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Tuesday, November 08, 2016

Calling All Saints


I am not superstitious. I am the granddaughter of Maria Lima Medeiros and the daughter of Lydia Medeiros Souza and they were superstitious. Except they called it being "religious".

They - like all the women in my family and neighborhood - had "pocket rosary beads" which they would whip out at the sound of the siren of an ambulance or a fire truck or police car and "shot arrow prayers" for anyone who might be ill or injured or in trouble.

They had a shelf in the pantry lined with votive candles - of various sizes and colors - which were taken out, in turn and as needed, and lit before a plethora of statues of various saints for various and sundry petitions of prayer. A slip of paper with the "special intention" scrawled on it could be found under the base of the saint.

Every night, before bed, my grandmother and/or mother would gather the children around the particular saint or saints to say the rosary - a decade (or 10 Hail Mary's) to each saint for each petition of prayer - preceded, of course, by the Apostle's Creed, the Our Father, the Glory Be and one of the Sacred Mysteries.We were to meditate on the Sacred Mystery while reciting the Hail Mary.

There was a ritual to these prayer sessions which had to be strictly followed. No joke. This was serious. If anyone messed up, you might piss off the saint and then he or she wouldn't grant the petition and it would be ALL YOUR FAULT.

Oh, and this was done kneeling. In front of the statue. Which was on the bureau in the bedroom.  On the hardwood floor. Which, when you're under 10 years old, is asking a whole lot. If you were lucky, you got the spot on the small carpet by the bed.

If we complained or got figgity, my grandmother would remind us of the "sacrifice" Jesus made for us on the cross, saying, "Oh, your knees hurt, do they? Just imagine how Jesus felt with his HANDS AND FEET NAILED INTO THE CROSS. He did that for YOU, remember. To save you from YOUR SINS, even though you didn't know you were a sinner and didn't even know to ask for it."

Nothing can hush a figgity child better than that image. 

We won't talk about the nightmares and neurosis it later produced. 
It worked in the moment and that's really all that mattered to women who were trying to change the world the best way they knew how.

And, if the prayer petition wasn't answered? Well, my grandmother would NOT be pleased. In fact, she would blow out the votive light and turn the statue of the saint to face the corner, admonishing him or her, "And, you will stay there until you answer my prayer."

That's the thing with saints and prayers. You gotta show 'em who's boss or they just walk all over you.

So, this morning, I lit a small votive candle when I said my prayers. I called on the spirit of my grandmother and those aunts and women who were born before women had the right to vote. 
I called on the spirit of my mother and aunts and those women who were the first in their family to vote. 
I called upon the spirit of the women who dressed in white and called themselves the Suffragettes who fought so hard and sacrificed so much for women to have the civil right to vote.

I called on the spirit of all of those women to be present to us today. 
I thanked them for all that has been, the spiritual gifts of those sacrifices and witnesses that have brought us to this day.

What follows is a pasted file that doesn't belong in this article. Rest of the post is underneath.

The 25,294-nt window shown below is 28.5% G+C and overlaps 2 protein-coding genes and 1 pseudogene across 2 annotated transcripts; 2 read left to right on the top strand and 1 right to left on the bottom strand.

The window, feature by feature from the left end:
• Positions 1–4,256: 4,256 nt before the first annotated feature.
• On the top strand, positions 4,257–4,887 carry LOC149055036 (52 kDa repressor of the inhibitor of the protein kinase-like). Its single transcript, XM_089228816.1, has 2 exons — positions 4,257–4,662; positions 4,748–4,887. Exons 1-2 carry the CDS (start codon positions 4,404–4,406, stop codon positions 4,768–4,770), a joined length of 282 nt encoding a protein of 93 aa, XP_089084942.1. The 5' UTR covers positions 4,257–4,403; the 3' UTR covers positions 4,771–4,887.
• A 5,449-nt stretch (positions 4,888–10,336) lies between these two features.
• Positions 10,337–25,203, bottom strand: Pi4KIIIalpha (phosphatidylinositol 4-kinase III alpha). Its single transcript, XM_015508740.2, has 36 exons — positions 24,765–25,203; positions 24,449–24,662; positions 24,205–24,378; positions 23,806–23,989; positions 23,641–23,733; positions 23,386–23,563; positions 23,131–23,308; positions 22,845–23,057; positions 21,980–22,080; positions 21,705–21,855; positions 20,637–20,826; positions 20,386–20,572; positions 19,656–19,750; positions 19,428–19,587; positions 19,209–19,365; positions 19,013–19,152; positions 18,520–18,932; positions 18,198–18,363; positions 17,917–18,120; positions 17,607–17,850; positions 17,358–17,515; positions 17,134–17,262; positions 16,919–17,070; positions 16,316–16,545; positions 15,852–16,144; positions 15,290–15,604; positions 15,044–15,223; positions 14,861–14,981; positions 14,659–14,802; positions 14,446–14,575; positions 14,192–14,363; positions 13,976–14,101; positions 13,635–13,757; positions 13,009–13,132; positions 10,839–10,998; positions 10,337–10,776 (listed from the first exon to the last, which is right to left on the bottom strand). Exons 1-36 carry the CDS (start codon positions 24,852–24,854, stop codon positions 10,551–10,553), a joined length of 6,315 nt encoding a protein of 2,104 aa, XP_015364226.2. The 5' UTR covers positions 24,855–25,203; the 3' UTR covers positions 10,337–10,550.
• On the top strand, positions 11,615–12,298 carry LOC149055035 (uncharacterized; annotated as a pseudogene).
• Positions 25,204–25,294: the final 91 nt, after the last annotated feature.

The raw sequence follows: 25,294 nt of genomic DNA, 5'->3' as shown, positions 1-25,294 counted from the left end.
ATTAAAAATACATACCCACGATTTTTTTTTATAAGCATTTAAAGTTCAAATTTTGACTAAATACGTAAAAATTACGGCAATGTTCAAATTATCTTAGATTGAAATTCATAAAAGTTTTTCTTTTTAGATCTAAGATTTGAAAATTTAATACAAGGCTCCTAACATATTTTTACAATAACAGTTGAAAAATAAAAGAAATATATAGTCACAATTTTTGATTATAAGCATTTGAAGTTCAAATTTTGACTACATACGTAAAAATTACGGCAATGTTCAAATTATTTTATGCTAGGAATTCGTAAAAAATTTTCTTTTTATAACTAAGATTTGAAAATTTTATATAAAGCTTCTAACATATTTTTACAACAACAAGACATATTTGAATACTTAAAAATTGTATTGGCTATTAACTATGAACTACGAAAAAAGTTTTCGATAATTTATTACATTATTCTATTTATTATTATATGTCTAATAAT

I asked them to bestow upon us the spirit of reason and wisdom. 
I asked them to drop some knowledge and appreciation of our past - the struggles hard fought and well won - into our present awareness. 
I asked them to make us keenly aware of our identity as Americans so that we might put country over political party, faith before ideology, civility before entitlement, justice before righteousness.

And then, I got up, got washed and dressed, and put on the special pair of Hillary socks which I bought just for today.

I did not do any of this because I am superstitious. 
I did this because I am the granddaughter and daughter and niece and cousin of a whole long line of very religious women.

And, the apple did not fall far from the tree.

Now, go vote, everyone.
The saints are here. 
And, they are watching us and waiting to help us to do the right thing.

Don't let them down. 
It never goes well when you do. 
Just sayin'. 

5 comments:

Linda McMillan said...

I love that, Elizabeth! And I love those socks! You go get 'em.

Nancy said...

The socks are quite wonderful. They would go well with a white pant suit, if one were available. Did you see the video of Susan B. Anthony's grave today? God bless everyone who has been a part of getting us to today. And may God help us stay positive.
Nan

Elizabeth Kaeton said...

I'm hoping Hillary gets 'em.

Marthe said...

So, which saints failed us? Which statues must be turned to face the wall? If only it were that simple. Perhaps the only hope left is that he really is a fraud who will cave to practicality and do none of the things he has promised simply because a President still isn't a dictator in the US, because the "system" is too "yuge" to be moved by any one man, no matter how delusion that man is (or how high on testosterone supplements and adrenaline) or how loud or essentially useless to the vast majority on the verge of massive buyers remorse. Light as many candles as possible, dear friend ... when the Russians hack the power grid just to mess with their chosen one, the light will be useful.

Elizabeth Kaeton said...

I am bereft at this very moment. I know I'll get out of it. I know I'll move into action. Right now, I just need to sit with the pain. And, light candles. And hope that the system of "checks and balances" in our government really works to hold that monster in check. That is my hope. That is my prayer.